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Academic Catalog

Academic Catalog 2023-24

H374INT History of Global Christianity

Kirk or Crowley (3 credits)

This course surveys the development and adaptation of Christianity starting with the shocking death of a Jewish religious leader and what his followers did afterward. We consider the next generation of followers and teachers who took Jesus’ message and adapted it for their context by studying particular places and times across the globe. We see how location, other religious traditions, politics, and other dynamics shaped Christianity through a variety of primary readings.

MDiv required class

H394INT Unitarian Universalist History and Polity

Kirk (3 credits)

The purpose of this course is to provide a general introduction to the history of the Unitarians and Universalists, primarily in North America, with a brief review of the European roots of these religious traditions. Comprehensive coverage of such a diverse landscape is not the goal of the course. Rather, we will focus on individuals and events that highlight different ways Unitarians, Universalists, and Unitarian Universalists practiced their religion, organized themselves, and spoke of belief in a variety of contexts. As we trace the history, we pay attention to race, gender, and class in development of Unitarianism, Universalism, and Unitarian Universalism.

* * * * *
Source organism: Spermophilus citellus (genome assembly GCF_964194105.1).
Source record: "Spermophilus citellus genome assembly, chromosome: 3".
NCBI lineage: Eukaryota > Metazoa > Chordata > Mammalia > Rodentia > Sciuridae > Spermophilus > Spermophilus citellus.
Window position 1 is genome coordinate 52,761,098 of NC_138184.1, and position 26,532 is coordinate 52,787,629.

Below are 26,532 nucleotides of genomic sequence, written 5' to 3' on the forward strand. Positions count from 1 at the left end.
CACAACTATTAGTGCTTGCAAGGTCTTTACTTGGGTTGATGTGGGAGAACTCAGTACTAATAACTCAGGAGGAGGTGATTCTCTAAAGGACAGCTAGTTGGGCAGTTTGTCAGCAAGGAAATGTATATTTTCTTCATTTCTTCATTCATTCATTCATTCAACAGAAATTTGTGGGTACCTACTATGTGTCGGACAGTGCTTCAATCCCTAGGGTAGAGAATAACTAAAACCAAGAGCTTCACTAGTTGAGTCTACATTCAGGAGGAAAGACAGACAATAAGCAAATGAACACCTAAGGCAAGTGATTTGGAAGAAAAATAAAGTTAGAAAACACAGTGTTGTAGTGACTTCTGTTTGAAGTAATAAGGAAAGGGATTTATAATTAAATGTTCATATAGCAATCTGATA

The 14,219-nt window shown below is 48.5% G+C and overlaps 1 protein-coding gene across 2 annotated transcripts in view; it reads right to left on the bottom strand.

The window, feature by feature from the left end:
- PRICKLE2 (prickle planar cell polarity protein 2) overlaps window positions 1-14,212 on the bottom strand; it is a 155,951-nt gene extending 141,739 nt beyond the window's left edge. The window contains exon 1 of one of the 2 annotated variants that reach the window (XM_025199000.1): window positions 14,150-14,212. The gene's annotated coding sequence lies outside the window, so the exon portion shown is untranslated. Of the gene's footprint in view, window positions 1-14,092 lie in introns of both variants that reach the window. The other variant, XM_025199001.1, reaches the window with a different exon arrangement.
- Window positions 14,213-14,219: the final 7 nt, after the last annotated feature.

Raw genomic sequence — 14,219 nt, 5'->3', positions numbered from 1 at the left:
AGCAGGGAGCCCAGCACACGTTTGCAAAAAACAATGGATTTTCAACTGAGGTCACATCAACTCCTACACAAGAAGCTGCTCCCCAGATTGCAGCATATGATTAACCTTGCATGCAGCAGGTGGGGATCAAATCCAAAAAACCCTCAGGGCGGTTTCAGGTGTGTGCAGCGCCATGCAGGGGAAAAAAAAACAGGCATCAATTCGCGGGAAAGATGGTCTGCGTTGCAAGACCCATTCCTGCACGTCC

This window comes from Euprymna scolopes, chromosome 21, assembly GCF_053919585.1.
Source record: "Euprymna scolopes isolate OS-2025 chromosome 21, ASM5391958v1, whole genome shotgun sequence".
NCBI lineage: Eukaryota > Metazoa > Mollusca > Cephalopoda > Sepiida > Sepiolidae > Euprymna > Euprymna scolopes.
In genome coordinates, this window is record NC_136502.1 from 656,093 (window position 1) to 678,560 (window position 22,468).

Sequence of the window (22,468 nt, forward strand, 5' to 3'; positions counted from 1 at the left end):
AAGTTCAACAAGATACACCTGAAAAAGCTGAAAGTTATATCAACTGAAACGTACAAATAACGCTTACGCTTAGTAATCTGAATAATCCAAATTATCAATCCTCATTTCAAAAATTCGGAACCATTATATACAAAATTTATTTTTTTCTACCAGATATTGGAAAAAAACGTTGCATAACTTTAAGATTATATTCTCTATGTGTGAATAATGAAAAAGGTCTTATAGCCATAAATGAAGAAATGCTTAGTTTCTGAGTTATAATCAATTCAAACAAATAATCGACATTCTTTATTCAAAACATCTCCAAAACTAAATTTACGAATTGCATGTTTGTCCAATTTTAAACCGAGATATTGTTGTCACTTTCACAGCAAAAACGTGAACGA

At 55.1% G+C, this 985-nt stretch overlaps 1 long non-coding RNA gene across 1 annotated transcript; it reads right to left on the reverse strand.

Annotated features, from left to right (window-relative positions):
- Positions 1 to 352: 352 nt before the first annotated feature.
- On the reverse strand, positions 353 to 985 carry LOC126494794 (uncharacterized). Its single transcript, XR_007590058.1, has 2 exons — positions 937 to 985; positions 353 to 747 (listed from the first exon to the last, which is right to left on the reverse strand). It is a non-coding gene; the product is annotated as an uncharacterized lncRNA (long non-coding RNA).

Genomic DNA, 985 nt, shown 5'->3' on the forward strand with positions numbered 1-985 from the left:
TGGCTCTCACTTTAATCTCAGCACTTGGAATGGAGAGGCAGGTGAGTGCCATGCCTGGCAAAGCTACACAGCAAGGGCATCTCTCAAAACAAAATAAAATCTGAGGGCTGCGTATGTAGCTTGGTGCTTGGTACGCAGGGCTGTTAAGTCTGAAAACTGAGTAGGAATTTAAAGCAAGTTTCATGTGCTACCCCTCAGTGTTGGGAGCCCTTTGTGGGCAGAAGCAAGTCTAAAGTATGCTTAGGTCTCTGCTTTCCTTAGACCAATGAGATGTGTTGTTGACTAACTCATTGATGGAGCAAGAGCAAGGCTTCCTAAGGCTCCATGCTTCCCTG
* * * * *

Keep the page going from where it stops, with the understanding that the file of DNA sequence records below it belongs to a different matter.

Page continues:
Required of students seeking UU Ministerial Fellowship.

H415 Call of the Wild: Nature and American Religion

Kirk (3 credits)

Call of the Wild examines the history of nature, ecology, and religion primarily in North America through nature writing, autobiographies, fiction, film, and essays. Some of the questions we consider are: What is nature? What is wilderness? How is our relationship with nature shaped by religion? What makes a place sacred? The course invites students into a deeper exploration of nature, religion, and place while attending to religion, race, gender, and class.

H422 Race & Religion in America

Kirk (3 credits)

A reading-intensive seminar, this course examines the complex, contested, and changing relationships of two central themes in American history: race and religion. The goal of the course is to become familiar with the diverse constructions of race in America and how religious understandings of difference have contributed to the production, continuation, and challenging of constructions of race. Students will grapple with a variety of primary and secondary sources focused on key themes and selected periods in American history to explore the shifting and negotiated understandings and identities of race and religion.

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